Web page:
Stroke as a complication of CABG procedures occurs in 0.9 to 5.9 percent of cases. y Most territorial infarcts result from macroemboli from diseased valves, left ventricular thrombus, or atheromatous emboli from a rigid ascending aorta. Stroke occurs more frequently with valvular heart surgery than with coronary artery bypass grafting operations. A permanent neurological disability after valve replacement occurs in 5 to 10 percent of patients. In contrast, the risk of a severe disability complicating CABG surgery is less than 2 to 5 percent. y , y The difference is due to the greater risk of cardiac macroemboli with operations that require opening of the heart chambers. Removal or repair of diseased, calcified mitral or aortic valves is associated with the dispersion of tissue and surgical debris in the cardiac chambers. Extracranial carotid artery disease is often suggested as an important cause of stroke during CABG surgery. This theory proposes that severe carotid occlusive...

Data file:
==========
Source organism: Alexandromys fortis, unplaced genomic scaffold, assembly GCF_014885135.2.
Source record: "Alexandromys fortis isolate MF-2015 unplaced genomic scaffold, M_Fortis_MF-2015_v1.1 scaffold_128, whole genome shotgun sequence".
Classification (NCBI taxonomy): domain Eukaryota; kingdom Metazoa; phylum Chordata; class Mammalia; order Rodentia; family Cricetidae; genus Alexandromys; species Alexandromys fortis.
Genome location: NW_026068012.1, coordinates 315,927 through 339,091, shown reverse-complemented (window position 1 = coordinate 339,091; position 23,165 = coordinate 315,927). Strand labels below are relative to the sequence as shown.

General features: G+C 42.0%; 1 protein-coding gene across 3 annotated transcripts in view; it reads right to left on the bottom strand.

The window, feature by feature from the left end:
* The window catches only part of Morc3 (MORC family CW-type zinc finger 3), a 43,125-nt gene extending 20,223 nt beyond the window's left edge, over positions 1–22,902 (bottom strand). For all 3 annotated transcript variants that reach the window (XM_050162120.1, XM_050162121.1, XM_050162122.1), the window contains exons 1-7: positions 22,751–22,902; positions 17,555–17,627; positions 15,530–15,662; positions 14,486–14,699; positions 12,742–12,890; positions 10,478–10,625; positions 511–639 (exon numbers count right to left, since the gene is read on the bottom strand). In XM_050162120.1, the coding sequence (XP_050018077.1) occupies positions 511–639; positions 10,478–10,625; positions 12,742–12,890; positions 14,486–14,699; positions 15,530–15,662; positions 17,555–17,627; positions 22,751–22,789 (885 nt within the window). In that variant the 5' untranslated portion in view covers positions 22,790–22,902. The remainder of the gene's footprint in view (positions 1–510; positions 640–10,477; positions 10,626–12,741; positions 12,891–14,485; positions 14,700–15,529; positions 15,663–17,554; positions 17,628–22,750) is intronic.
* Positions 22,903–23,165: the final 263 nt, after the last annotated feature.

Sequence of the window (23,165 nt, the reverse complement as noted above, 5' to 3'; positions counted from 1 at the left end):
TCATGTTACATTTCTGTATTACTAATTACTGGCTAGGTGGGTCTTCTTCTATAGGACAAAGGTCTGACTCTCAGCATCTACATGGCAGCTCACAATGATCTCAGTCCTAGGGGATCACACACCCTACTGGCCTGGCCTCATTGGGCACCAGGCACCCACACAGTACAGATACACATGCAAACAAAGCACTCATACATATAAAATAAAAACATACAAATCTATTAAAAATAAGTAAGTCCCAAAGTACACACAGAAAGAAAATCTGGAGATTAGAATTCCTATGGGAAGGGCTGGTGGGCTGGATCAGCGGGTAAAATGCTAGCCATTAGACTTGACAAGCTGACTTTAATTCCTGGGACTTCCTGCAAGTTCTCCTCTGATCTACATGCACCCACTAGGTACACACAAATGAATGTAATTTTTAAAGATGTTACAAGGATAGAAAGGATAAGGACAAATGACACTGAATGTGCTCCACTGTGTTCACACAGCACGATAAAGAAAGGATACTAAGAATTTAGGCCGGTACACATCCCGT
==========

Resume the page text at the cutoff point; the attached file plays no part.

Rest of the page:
Platelet Function Disorders

Inherited disorders of platelet function are uncommon, although Glanzmann thrombasthenia may be seen most often. This congenital disorder has identified mutations in the GP-IIb IIIa complex. ADP-induced platelet aggregation is abnormal, as is platelet contribution to clot retraction. Abnormalities involving impaired granular release or relative absence of granules characterize Bernard-Soulier and Wiskott-Aldrich syndromes these rare disorders are also associated with thrombocytopenia. Von Willebrand's disease is an example of impaired platelet adhesion and aggregation caused by the deficiency of the von Willebrand factor, which significantly affects platelet function.

Mononucleosis Epstein Barr Virus Infection